Blog: Opinions

Hacking the Bitfi. Part 2: John McAfee’s video

Ken Munro 02 Aug 2018

The unhackable Bitfi story isn’t going away any time soon.

Following John McAfee’s tweet yesterday that he would put out a “definitive video countering all of the nonsense claims instigated and co-coordinated by BirFi’s [sic] established, monolithic competitors in the hardware wallet space” here’s a transcription of the three videos.

Part one

We are going to talk about all the fear, uncertainty and doubt surrounding the bitfi wallet. First of all what does it mean to hack something?

Someone hacked the personnel management of US government and took away 21 million records of every employee that had ever been there, or someone hacked into a business and encrypted their data and will now demand money in order get the data back.

Or you have a wallet, it has money in it, you hack that to get the money. That is what hacking is, you are modifying taking or doing something that affects the thing that you are hacking. Now the bitfi wallet, what does it mean to hack that wallet? You take the money.

What have we done, we have given wallets to anyone who wants to hack it and no-one has taken us up on it by the way. All you have to do is buy the wallet, we put $50 of bitcoin on it, if you take the bitcoin we give you $250,000, now that is hacking.

So, people said well we have hacked the wallet, one guy goes I got root access, big f***king deal what can you do with it? Absolutely nothing, there is no memory on the device, there is nothing you can modify or change, but you got root access and you hacked it.

No sir, that’s child’s play and a childish way to define hacking. Some people actually say its bullsh*t the way you define hacking, we give you the wallet and you have to take the money, that’s bullsh*t.

It’s only bullshi*t because they can’t do it. So this is what hacking means. When I say the wallet is unhackable I’m saying that you can’t take the money, you can’t get it for yourself. End of story. This is what I mean by hacking, this is part 1, in part 2 I am going to describe how we do this, stand by.

Link to video part 1

Part two

So I’ve always said that there is nothing unhackable and I believe that firmly and most of the security world believes that as well. I also said when I saw blockchain that the blockchain is going to radically transform all our ideas about the world, including the world of security;

Why is the Bitfi wallet unhackable? Because we have used the Blockchain as our security.

How do we do that? What is the blockchain? The blockchain is an immutable unchangeable ledger of what happens, in any area of life.

In the area of crypto currency wallets it is the record of everything since the inception of that wallet. So, what does that allow us to do, and no-one else has thought of this yet. Instead of having memory ourselves on our devices, which is what allows devices to be hacked, we are using the blockchain as our memory

Think about it, with the blockchain if you have your seed keys, which is an unintelligible list of words which is given to you to recreate the wallet at any point. If you have the seed keys, you have access to everything that has ever happened in that wallet

So you’re using it as our memory and we have none in our device, none. What happens is, Instead of just having to remember 12-20 random words, which is impossible for anybody, I can’t do it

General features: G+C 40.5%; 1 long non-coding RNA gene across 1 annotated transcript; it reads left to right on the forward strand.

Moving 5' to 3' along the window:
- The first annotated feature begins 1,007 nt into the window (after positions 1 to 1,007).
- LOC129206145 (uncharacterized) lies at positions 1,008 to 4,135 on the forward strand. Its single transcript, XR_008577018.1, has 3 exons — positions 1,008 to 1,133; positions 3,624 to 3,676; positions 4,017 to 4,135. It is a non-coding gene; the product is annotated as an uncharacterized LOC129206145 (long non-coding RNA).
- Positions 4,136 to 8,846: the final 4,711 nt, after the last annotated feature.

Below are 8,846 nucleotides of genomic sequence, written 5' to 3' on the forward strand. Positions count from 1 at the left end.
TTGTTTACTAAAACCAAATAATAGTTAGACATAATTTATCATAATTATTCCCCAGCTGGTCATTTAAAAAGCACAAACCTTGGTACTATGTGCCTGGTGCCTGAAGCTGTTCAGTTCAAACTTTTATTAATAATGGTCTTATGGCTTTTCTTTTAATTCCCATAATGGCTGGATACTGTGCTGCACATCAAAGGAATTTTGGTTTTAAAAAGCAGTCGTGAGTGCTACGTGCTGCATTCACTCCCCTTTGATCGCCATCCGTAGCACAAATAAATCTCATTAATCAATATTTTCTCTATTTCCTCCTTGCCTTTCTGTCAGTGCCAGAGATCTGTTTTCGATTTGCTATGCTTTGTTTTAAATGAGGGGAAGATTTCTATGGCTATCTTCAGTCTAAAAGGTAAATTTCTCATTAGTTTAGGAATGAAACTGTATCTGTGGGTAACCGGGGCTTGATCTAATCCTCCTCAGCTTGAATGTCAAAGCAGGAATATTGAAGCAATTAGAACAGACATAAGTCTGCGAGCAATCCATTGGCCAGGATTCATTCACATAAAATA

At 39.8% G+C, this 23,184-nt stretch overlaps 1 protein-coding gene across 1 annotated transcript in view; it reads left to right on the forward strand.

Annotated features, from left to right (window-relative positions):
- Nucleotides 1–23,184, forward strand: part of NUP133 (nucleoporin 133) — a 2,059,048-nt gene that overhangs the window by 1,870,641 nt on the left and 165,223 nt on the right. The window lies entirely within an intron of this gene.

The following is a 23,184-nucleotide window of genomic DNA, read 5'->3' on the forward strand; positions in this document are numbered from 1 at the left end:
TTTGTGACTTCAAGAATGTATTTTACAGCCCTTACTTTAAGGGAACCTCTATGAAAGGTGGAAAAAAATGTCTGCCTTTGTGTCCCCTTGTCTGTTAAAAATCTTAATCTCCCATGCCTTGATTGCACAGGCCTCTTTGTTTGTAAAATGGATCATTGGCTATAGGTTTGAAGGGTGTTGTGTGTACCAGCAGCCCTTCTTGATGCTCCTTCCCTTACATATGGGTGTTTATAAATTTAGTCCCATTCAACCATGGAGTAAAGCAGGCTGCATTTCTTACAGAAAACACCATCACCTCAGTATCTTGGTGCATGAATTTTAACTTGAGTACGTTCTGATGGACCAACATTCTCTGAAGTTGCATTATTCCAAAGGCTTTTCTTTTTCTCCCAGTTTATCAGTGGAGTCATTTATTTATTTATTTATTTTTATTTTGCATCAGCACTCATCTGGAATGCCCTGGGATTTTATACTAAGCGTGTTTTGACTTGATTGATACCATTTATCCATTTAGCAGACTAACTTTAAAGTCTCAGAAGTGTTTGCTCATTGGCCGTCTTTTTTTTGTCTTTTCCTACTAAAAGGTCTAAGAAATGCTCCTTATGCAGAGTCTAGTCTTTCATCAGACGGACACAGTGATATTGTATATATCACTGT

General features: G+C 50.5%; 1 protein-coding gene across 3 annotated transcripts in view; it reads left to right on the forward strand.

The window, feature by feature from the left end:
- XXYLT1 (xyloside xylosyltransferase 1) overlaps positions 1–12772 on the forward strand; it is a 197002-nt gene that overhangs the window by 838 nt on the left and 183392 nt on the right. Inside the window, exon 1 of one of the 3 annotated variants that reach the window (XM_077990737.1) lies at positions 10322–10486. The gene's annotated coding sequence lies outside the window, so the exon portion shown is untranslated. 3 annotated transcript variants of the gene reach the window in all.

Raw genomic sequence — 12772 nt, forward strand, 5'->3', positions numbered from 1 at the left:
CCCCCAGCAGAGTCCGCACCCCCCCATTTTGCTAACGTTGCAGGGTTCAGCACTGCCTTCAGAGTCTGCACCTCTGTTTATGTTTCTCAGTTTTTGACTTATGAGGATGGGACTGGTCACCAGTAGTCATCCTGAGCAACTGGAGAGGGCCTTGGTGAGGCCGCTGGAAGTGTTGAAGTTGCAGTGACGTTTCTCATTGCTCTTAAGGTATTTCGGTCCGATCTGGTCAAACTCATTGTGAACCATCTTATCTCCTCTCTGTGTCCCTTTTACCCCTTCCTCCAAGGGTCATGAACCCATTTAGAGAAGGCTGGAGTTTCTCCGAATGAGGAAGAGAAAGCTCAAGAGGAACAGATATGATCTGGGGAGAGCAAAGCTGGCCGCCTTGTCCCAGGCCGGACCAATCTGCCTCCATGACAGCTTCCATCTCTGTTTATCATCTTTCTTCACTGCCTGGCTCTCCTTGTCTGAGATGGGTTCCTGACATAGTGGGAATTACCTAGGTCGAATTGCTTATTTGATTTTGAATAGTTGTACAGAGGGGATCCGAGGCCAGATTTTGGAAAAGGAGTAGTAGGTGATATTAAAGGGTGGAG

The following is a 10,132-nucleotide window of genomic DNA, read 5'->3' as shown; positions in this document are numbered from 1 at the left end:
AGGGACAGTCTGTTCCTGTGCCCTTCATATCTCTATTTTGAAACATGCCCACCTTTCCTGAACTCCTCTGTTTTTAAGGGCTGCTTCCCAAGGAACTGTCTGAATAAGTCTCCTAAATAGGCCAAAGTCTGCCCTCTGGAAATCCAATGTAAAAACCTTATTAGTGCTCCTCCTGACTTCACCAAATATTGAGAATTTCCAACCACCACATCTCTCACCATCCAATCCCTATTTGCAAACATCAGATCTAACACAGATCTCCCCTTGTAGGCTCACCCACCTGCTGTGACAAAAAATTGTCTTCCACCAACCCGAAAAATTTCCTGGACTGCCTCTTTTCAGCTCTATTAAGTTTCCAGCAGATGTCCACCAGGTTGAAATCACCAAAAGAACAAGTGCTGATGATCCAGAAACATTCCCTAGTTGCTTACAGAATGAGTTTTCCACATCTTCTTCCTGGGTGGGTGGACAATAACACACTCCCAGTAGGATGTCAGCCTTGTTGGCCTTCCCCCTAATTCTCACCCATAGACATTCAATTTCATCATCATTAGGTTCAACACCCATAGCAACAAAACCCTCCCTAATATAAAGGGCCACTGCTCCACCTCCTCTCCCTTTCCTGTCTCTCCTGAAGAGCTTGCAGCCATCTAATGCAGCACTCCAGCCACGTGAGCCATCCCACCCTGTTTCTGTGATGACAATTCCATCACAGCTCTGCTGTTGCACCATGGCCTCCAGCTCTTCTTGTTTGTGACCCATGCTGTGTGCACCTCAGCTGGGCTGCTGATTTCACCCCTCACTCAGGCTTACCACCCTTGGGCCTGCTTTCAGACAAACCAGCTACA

We allow the user to have a phrase that they create that they can’t possibly forget and that phrase is then translated by our hardware in to the seed keys which accesses the wallet

The memory in the blockchain, so we have nothing to hack . We have no memory to look at; there is nothing in the wallet that anyone can possibly use to hack it.

Link to video part 2

Part three

Ok, so, hacking being defined as taking money from the wallet. No ,that is not possible.

I therefore say the device is unhackable.

Now, let us look at the issues surrounding the brain being the storage of the key. Well they say how ridiculous is that, its only one measure of security. Well you think that more than one measure is somehow better.

Let’s look at 2 factor authentication for things like twitter and other accounts where we now have our fun with them. Because of 2 factor authentication my twitter account was hacked earlier this year. How? By a thing called a SIM swap.

Someone calls AT&T, they have my phone number somehow convinces them to change my SIM card to their SIM card with whatever sob story they had.

Admittedly you may have to call 9 different people to find that 1 person with a heart that says oh you poor things yes let’s do it. I woke up in the morning and my phone didn’t work and my twitter account had been hacked. Why? Because they had lost their password, please send it to my phone.

So I took out 2 factor authentication, and if you are using 2 factor authentication you are an idiot.

So more than 1 way of securing something is not necessarily secure.  What about those things you might forget, what about you get old, you get senile.

Well you know, that happens and if you are in fact concerned about it, get yourself a safe deposit box in some safe institution, drop your information which is your passcode in that. Give the keys to the thing to your lawyer, say if I die, please give this to my children, so they can live happy ever after.

But OK, do that then. Or you can say the same thing, if you have memory loss or mental problem say please give me the key, so if you are worried about your kids  you can do it that way, or if you are in America what have they done for you recently, but in any case thank you very much.

Link to video part 3